The group continued until early 1970. At a concert, James collapsed onstage from a reaction to drugs, and was actually pronounced "dead." However, he recovered, hated the recording studio, and decided to move to the country to recuperate.[2] His four bandmates carried on for a short while under the name of Hog Heaven, but disbanded soon afterwards.

In a 1970 side project, James wrote and produced the #7 hit single "Tighter, Tighter" for the group Alive N Kickin'.[3] James launched a solo career in 1971, which yielded two notable hits over a 10-year span; "Draggin' the Line" (1971) and "Three Times In Love" (1980).

During the 1980s, the group's songbook resulted in major hits for three other artists: Joan Jett & The Blackhearts' version of "Crimson And Clover" (a #7 single in 1982), Tiffany's "I Think We're Alone Now," and Billy Idol's "Mony Mony" (both #1 hits in 1987). Idol's version of "Mony Mony" replaced Tiffany's "I Think We're Alone Now" at the #1 position on the U.S. Billboard Hot 100 chart toward the end of 1987. Other Shondells covers have been performed by acts as disparate as psychobilly ravers The Cramps, new wave singer Lene Lovich, country music veteran Dolly Parton and the Boston Pops orchestra.



Your Daily Oldies Fix


An Enlightening Quiche, a novel by Eva Pasco


Hullabaloo! Dave Hull


My Summer on Haight Street by Robert Rice Jr.


Inside Songs of the Sixties by Brian Forsythe 

Culinary Tributeto the Beatles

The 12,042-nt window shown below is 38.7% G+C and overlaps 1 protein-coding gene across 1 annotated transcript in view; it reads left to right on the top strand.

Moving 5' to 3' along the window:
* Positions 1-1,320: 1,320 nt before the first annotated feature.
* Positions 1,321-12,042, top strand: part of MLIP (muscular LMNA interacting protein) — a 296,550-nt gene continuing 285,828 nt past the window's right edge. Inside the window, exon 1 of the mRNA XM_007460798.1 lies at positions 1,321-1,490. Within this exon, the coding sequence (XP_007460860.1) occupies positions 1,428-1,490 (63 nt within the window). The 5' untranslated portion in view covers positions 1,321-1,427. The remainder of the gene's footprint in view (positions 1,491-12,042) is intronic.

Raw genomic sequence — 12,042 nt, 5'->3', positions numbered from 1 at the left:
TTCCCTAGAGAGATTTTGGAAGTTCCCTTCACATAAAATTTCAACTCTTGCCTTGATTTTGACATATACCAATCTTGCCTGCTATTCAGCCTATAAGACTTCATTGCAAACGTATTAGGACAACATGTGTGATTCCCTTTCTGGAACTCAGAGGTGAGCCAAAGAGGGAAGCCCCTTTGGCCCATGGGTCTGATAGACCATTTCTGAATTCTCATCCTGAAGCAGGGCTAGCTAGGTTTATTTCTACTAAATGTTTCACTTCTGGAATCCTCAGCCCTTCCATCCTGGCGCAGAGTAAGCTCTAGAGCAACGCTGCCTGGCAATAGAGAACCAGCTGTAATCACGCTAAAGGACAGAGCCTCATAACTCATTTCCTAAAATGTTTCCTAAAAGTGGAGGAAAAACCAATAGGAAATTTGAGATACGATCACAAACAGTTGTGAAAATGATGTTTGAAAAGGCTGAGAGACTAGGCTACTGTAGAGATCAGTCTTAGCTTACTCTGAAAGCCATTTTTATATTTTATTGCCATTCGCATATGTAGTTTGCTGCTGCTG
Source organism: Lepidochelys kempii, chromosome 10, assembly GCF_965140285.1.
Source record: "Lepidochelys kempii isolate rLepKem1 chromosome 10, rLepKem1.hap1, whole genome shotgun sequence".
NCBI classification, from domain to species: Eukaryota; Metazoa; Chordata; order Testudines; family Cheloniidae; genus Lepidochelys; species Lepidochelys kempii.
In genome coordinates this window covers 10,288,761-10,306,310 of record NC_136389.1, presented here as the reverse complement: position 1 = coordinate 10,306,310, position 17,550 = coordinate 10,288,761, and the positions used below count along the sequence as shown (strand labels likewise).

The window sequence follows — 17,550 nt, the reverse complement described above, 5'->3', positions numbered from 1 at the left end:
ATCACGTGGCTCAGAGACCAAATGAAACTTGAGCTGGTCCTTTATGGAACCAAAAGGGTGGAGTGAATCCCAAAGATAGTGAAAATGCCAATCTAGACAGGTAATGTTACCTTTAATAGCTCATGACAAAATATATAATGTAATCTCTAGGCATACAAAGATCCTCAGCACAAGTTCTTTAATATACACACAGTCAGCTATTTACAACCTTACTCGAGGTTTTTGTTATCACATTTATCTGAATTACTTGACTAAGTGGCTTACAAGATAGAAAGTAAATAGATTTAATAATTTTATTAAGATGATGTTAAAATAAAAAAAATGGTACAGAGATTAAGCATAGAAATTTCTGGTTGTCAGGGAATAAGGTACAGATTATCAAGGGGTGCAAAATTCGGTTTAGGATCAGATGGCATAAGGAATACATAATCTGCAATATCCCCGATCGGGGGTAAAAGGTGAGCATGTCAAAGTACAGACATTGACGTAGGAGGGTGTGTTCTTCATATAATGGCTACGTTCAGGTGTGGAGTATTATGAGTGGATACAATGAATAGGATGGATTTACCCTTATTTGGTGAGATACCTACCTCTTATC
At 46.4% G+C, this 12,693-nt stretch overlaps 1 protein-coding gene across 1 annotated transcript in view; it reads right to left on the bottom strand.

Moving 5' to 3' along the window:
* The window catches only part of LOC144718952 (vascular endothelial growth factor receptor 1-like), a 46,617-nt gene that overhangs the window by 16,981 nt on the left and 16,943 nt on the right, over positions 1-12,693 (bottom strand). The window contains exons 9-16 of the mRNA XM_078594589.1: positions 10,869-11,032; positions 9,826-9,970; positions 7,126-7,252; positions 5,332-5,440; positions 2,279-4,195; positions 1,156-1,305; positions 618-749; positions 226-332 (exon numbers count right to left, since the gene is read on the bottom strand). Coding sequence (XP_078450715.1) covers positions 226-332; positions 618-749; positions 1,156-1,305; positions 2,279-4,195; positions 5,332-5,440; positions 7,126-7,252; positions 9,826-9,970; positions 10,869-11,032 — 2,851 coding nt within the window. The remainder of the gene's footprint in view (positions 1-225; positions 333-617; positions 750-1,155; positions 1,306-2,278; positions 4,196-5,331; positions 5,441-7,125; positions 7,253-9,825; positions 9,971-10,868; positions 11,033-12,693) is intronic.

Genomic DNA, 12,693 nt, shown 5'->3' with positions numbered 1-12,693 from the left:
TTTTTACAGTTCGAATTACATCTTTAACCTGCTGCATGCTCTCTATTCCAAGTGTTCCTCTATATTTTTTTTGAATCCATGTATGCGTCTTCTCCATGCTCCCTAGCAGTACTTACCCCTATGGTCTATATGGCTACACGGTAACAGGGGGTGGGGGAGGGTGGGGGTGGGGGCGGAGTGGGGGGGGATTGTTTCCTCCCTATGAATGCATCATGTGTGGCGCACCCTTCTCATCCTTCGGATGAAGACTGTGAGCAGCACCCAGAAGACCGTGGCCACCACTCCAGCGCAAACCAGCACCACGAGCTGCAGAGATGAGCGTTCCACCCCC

The 60s - Carl - 1968 - Vietnam

 Vietnam -1968

The 60s - Webmaster - 2006


Altamont AugieEva Pasco's Book


Somewhere in the Distance by David Soulsby 

The Isla Vista Crucible


Read my Blog

 Franchise Trees

40th Anniversary of Woodstock

Vibration of a Nation Video 

Sign the Guestbook 



Go to The 60s Official Site Jukebox






Updates and New Content
My Home Town - Circleville Ohio
My Jade East Adventure
The 60s Tradition of Eating Together as a Family
The Blown Perfect Game
The Great Pumpkin Caper
The Haunted Bridge Near Yellowbud
Union Street Beat
Union Street Peeping Toms
What Ever Happened to The Cool Jocks?
Top Ten Countdown
The Sixties With Eva Pasco
David Soulsby Reflections
Ask Big Dog
Things You Just Don't Hear Anymore
1960s Candy
60s Articles - Baby Boomers
60s Fads & Fashions
60s Music A Decade of Great Music
60s Songs That Peaked on the Charts in 1970
Grammy Award Winners
Our Music, Our Times, Remember When?
The 60s Craziest Songs
The Top 100 Recording Artists of the 50s and 60s Era
Webmaster's Pick of the Top 100 Songs of the Decade
60s Rock 'N Roll Headline News
A Story of Life - A Thousand Marbles
60s Slang- Do You Remember These?
A Tribute to Elvis
Elvis Presley's Top Recordings
Stories About Elvis Presley
Baby Boomer Cities
British Music Invasion
British Top Hits of the 1960s
Chickenman Has Been Identified
Class Reunion Tips
Dance Crazes of the 60s
Dr. Martin Luther King Jr.'s "I Have a Dream Speech"
Drive-In Theater Memories
Flashback Time Capsule High School Years
Great TV Commercial Jingles
Living in Black and White
Moms Cookbook
Movies of the 60s
Quotes of the Baby Boomer Generation
Remembering Valentine's Day
Previous Spotlighted Artists
Vikki Carr
Bob Dylan
Lovin' Spoonful
Rhythm and Blues Music of the 1960s
Rock 'N Roll Hall of Fame
Route 66 - The Mother Road
Summer of Love
Television in the 60s
The Economy and Prices
The Headlines and Key Facts of the 1960s
The Pickle Jar
The Top Ten Songs on this Day
The Vietnam War - The War that Changed a Generation
Medal of Honor Soldiers
Music Favorites from 'Nam
My Tour Pics of Vietnam
Pictures From The Vietnam War
Tet Offensive - An Explanation
Vietnam War Myths
Vietnam War Time Line
Today in Baby Boomer History
Top DJs of the 60s
Toys and Games
Whatever Happened to
Woodstock Rock Festival

 Your Daily Oldies Fix


 My Blog


Go to The 60s Official Site Jukebox

Sign the Guestbook